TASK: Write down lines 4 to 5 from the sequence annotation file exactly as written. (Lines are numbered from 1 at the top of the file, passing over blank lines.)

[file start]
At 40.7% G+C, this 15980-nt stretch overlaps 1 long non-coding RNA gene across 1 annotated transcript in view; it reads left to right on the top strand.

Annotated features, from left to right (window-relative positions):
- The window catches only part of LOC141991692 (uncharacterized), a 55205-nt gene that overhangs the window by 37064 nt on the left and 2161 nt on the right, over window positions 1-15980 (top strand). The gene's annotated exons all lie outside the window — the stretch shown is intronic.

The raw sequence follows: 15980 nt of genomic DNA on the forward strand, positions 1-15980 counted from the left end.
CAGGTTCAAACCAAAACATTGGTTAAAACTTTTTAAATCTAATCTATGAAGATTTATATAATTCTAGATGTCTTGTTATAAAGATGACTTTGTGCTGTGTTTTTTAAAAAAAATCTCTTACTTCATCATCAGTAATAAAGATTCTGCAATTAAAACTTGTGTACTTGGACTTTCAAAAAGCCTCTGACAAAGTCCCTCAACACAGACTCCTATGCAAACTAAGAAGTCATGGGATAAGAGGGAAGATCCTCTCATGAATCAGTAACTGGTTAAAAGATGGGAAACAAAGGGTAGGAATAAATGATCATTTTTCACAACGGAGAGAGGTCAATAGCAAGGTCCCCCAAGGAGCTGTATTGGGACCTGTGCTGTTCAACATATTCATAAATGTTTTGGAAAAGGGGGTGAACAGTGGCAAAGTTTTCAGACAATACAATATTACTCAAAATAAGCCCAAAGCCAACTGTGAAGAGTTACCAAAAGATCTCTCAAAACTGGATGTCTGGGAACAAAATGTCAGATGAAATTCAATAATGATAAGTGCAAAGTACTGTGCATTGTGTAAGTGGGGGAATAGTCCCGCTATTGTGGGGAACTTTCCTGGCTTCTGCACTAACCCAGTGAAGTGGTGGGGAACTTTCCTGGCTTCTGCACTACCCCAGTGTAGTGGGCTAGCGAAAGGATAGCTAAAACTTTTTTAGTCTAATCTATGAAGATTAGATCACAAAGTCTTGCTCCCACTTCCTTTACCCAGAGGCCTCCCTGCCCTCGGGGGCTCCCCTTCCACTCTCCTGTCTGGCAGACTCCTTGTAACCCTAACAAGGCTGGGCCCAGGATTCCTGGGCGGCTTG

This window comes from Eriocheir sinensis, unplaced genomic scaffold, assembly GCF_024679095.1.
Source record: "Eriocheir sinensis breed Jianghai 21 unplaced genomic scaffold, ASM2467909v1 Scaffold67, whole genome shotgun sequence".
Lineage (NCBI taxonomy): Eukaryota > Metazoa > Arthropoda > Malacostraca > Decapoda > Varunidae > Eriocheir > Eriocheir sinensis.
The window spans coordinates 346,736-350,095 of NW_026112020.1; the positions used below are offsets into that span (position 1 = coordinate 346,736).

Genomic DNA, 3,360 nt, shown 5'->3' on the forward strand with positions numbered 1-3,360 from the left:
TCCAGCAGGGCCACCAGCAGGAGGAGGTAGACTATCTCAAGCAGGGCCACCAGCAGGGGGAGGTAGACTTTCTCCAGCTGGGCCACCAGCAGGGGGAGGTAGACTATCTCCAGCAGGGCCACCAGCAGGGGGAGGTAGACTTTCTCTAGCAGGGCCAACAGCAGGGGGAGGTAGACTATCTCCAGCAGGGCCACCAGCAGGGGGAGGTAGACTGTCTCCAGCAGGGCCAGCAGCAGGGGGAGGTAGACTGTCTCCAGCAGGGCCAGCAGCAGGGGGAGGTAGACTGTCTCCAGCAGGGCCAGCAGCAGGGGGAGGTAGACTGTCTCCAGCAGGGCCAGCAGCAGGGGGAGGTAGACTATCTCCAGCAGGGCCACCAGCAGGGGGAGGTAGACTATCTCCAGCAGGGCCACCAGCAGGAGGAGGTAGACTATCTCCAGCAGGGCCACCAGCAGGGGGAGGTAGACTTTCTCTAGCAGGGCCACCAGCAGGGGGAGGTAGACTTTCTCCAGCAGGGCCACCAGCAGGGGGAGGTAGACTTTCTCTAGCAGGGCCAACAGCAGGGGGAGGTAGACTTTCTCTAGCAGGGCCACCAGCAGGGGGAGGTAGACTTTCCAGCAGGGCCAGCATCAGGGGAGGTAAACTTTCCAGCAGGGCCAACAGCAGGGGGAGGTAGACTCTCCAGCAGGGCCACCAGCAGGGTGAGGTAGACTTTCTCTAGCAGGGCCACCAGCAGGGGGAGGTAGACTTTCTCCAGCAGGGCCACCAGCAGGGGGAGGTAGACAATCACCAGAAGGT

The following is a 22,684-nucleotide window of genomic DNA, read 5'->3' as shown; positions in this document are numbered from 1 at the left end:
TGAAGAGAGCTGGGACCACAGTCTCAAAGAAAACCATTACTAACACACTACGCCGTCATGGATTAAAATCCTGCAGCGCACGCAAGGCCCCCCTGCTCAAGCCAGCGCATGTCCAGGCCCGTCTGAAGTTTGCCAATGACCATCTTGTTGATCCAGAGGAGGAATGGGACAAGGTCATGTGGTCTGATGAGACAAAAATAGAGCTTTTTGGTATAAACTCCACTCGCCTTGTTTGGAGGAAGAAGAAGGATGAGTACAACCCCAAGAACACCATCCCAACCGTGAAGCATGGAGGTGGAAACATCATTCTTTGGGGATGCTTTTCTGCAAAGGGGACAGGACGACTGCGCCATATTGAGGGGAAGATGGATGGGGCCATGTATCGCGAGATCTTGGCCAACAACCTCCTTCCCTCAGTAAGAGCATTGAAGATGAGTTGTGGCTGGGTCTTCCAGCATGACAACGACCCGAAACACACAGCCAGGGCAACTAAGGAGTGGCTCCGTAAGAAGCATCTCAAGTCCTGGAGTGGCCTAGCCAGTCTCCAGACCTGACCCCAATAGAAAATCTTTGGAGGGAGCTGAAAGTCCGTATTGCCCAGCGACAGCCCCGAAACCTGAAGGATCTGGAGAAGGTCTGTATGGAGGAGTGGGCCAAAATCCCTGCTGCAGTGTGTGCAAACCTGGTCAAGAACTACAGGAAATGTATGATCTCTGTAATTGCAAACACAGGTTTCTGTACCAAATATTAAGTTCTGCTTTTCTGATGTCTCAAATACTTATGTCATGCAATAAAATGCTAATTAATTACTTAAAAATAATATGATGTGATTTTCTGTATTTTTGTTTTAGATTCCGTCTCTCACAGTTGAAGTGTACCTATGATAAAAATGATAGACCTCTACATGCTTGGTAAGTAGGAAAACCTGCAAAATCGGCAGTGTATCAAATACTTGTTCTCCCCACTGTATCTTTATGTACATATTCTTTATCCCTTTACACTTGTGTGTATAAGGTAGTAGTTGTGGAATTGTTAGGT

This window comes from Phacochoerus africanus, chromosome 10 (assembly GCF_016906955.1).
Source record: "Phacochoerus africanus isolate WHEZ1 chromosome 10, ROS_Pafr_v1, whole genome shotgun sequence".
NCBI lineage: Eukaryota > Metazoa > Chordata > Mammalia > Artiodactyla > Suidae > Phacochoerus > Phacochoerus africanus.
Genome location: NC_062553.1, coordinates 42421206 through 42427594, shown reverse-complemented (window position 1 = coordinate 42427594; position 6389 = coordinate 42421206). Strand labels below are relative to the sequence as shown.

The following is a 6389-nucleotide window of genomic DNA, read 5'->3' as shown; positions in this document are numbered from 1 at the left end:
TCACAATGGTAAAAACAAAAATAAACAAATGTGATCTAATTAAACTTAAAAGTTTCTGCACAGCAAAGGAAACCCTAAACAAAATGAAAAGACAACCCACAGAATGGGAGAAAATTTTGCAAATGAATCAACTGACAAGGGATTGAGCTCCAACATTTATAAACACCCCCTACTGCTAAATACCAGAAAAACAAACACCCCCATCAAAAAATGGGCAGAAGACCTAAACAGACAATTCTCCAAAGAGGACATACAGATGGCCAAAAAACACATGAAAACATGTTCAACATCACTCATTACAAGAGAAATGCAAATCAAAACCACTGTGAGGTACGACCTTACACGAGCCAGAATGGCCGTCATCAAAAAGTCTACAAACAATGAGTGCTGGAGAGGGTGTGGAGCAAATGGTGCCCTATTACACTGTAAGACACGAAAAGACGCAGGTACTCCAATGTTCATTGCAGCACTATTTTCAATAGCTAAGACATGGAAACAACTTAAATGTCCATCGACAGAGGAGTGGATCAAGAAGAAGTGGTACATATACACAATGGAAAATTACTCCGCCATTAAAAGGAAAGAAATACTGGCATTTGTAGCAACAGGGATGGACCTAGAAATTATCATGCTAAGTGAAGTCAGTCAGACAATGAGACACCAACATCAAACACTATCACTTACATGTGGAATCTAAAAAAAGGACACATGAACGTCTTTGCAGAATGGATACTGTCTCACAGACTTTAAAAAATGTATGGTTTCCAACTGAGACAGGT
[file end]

The raw sequence follows: 15980 nt of genomic DNA on the forward strand, positions 1-15980 counted from the left end.
CAGGTTCAAACCAAAACATTGGTTAAAACTTTTTAAATCTAATCTATGAAGATTTATATAATTCTAGATGTCTTGTTATAAAGATGACTTTGTGCTGTGTTTTTTAAAAAAAATCTCTTACTTCATCATCAGTAATAAAGATTCTGCAATTAAAACTTGTGTACTTGGACTTTCAAAAAGCCTCTGACAAAGTCCCTCAACACAGACTCCTATGCAAACTAAGAAGTCATGGGATAAGAGGGAAGATCCTCTCATGAATCAGTAACTGGTTAAAAGATGGGAAACAAAGGGTAGGAATAAATGATCATTTTTCACAACGGAGAGAGGTCAATAGCAAGGTCCCCCAAGGAGCTGTATTGGGACCTGTGCTGTTCAACATATTCATAAATGTTTTGGAAAAGGGGGTGAACAGTGGCAAAGTTTTCAGACAATACAATATTACTCAAAATAAGCCCAAAGCCAACTGTGAAGAGTTACCAAAAGATCTCTCAAAACTGGATGTCTGGGAACAAAATGTCAGATGAAATTCAATAATGATAAGTGCAAAGTACTGTGCATTGTGTAAGTGGGGGAATAGTCCCGCTATTGTGGGGAACTTTCCTGGCTTCTGCACTAACCCAGTGAAGTGGTGGGGAACTTTCCTGGCTTCTGCACTACCCCAGTGTAGTGGGCTAGCGAAAGGATAGCTAAAACTTTTTTAGTCTAATCTATGAAGATTAGATCACAAAGTCTTGCTCCCACTTCCTTTACCCAGAGGCCTCCCTGCCCTCGGGGGCTCCCCTTCCACTCTCCTGTCTGGCAGACTCCTTGTAACCCTAACAAGGCTGGGCCCAGGATTCCTGGGCGGCTTG